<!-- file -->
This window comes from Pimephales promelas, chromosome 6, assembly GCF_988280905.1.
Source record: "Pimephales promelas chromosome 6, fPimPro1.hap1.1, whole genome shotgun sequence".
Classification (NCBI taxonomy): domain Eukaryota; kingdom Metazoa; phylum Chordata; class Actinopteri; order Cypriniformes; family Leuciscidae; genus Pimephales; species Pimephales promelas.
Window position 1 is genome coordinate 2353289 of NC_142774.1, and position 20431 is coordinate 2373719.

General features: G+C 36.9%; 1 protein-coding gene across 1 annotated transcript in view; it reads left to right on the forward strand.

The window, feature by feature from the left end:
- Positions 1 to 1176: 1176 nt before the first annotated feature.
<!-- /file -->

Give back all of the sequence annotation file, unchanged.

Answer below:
This window comes from Pimephales promelas, chromosome 6, assembly GCF_988280905.1.
Source record: "Pimephales promelas chromosome 6, fPimPro1.hap1.1, whole genome shotgun sequence".
Classification (NCBI taxonomy): domain Eukaryota; kingdom Metazoa; phylum Chordata; class Actinopteri; order Cypriniformes; family Leuciscidae; genus Pimephales; species Pimephales promelas.
Window position 1 is genome coordinate 2353289 of NC_142774.1, and position 20431 is coordinate 2373719.

General features: G+C 36.9%; 1 protein-coding gene across 1 annotated transcript in view; it reads left to right on the forward strand.

The window, feature by feature from the left end:
- Positions 1 to 1176: 1176 nt before the first annotated feature.